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- Growth of electric vehicles (EVs) in scenarios developed by some oil majors is ten years behind the level expected by the largest car manufacturers (OEMs) in 2020.
- Assuming linear growth from now to the oil company targets suggests a global EV stock in 2020 of around 7-8m, which is consistent with the figure given by BP last year.
- Meeting OEM targets will see as many as 22 million EVs on the road by 2020, however.
- For each 30-50 million EVs on the road, 1mbd of oil demand is displaced (total global oil supply is ~100mbd at present). Oil demand destruction from EVs is becoming a near-term issue.
- OEM targets for EV sales to 2020 are aligned with the IEA’s 2DS (2°C) scenario.
- A significant number of countries, states and cities representing 75% of new passenger car sales in 2016 have also made EV targets totalling 15.1 million, providing overlapping policy certainty of a transition away from oil consuming vehicles (ICEs).
2017 was a bumper year for car manufacturers (OEMs) and governments to pledge their support for passenger EVs. Carbon Tracker’s ‘EV Tracker’ has collated all announcements from these two stakeholder groups and articulated what this means for the possible global EV stock out to 2020.
1. Car manufacturers lead the way
To date, 8 major international OEMs have set EV sales targets as well as a basket of Chinese OEMs[i]. These firms accounted for approximately 85% of new passenger vehicles sold or registered globally in 2016. Carbon Tracker analysis shows that when aggregated together, these OEM targets equate to 20.1 million EV sales between 2017 and 2020 – refer Figure 1. This is in addition to the 2m EVs already on the road by end of 2016.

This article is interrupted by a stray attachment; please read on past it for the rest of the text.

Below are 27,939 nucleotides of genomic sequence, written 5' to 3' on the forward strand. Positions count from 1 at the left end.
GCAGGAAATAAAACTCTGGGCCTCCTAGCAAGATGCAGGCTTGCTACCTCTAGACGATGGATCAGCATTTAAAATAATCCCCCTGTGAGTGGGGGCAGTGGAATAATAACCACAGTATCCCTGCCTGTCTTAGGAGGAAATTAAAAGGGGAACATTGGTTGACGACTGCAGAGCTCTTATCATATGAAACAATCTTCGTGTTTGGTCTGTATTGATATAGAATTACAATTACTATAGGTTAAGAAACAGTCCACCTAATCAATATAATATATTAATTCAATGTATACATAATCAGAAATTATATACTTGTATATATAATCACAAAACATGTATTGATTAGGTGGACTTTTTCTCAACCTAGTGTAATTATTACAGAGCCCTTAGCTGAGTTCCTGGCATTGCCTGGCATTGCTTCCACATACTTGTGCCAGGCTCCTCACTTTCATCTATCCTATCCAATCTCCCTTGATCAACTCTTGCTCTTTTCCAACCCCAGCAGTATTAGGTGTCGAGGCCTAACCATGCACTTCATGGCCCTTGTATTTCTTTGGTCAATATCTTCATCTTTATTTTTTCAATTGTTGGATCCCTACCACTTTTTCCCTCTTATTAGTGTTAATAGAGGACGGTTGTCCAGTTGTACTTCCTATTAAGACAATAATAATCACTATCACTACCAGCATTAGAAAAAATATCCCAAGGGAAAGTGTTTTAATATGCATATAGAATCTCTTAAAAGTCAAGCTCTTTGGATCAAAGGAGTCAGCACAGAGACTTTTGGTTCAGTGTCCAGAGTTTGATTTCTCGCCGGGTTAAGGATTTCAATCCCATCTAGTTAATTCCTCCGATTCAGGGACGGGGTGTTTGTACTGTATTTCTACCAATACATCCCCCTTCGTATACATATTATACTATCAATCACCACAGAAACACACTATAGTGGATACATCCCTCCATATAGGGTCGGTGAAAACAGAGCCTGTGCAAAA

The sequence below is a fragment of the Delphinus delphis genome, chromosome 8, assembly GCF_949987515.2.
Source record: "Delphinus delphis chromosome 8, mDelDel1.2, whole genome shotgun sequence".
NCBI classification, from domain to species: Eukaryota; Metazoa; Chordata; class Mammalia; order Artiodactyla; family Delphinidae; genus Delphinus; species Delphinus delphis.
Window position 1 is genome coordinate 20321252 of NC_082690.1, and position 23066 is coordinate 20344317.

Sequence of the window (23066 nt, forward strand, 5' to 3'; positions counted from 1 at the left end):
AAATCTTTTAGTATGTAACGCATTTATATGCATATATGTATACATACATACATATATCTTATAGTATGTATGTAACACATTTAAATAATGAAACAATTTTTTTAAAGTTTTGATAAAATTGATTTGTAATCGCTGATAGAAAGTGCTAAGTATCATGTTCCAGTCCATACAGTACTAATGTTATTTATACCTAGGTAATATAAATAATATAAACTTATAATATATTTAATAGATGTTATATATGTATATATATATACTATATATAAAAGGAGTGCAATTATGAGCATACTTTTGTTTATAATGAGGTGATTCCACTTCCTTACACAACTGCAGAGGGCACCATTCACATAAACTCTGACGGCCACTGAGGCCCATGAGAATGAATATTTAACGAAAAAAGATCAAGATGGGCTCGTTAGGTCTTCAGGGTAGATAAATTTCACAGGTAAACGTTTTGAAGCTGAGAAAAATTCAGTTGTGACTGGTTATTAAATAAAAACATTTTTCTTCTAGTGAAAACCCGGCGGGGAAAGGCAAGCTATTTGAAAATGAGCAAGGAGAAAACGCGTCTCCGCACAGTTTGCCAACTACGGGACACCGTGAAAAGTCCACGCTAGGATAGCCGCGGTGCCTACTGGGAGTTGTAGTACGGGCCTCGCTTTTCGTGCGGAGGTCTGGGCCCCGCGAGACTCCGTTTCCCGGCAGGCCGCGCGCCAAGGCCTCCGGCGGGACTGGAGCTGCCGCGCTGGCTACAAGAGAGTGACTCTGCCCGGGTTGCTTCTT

Evidently, China will be the key growth market for EVs over this period as the Central Government aims for:
- Approximately 7 million ‘new energy vehicle’ sales by 2025[ii]; and
- A ban on internal combustion engines (ICEs) in the future.[iii]
Figure 1: Cumulative EV sales implied by OEM announcements (2017-2020 inclusive)
Sources: IEA EV Outlook 2016 and 2017, Bloomberg New Energy Finance, CTI analysis 2017
European OEMs are equally buoyant on prospects for the EV market with:
- BMW claiming it will offer 12 different EV models by 2025[iv];
- Nissan-Renault aiming for one-fifth of European sales to be electric by 2020[v] and to offer 20 EV models by 2022[vi];
- Daimler targeting for one-fifth of all sales in 2025[vii] to be electric and investing $735m in EV capacity in China to access this key market.[viii]
In the US:
- Ford is looking for 70% of its sales in China to be electric, where it currently sells 1.3m[ix]; and
- General Motors plan to have 20 all electric models for sale by 2023.[x]
If OEMs deliver on their targets, the global EV stock will be in line with the IEA’s 2DS scenario in 2020.
2. Governments are beginning to provide policy certainty
In parallel with OEMs, many countries, states and cities around the world have also announced plans to drive the shift away from ICEs. Those that have put in place quantitative targets for EVs on the road are featured in Figure 2 below.
Figure 2: Countries, states and cities have set their own EV targets
Source: IEA EV Outlook 2016 & 2017, State Electric Vehicle Mandate
Cumulatively, these regions intend to see a stock of 15.2 million EVs by 2020. This is slightly more conservative than the expectations of the major OEMs. The US accounted for around a 10% of global light vehicle sales in 2016. Targets are only present in some states at present, however if the entire US market is included these countries add up to around 75% of sales in 2016.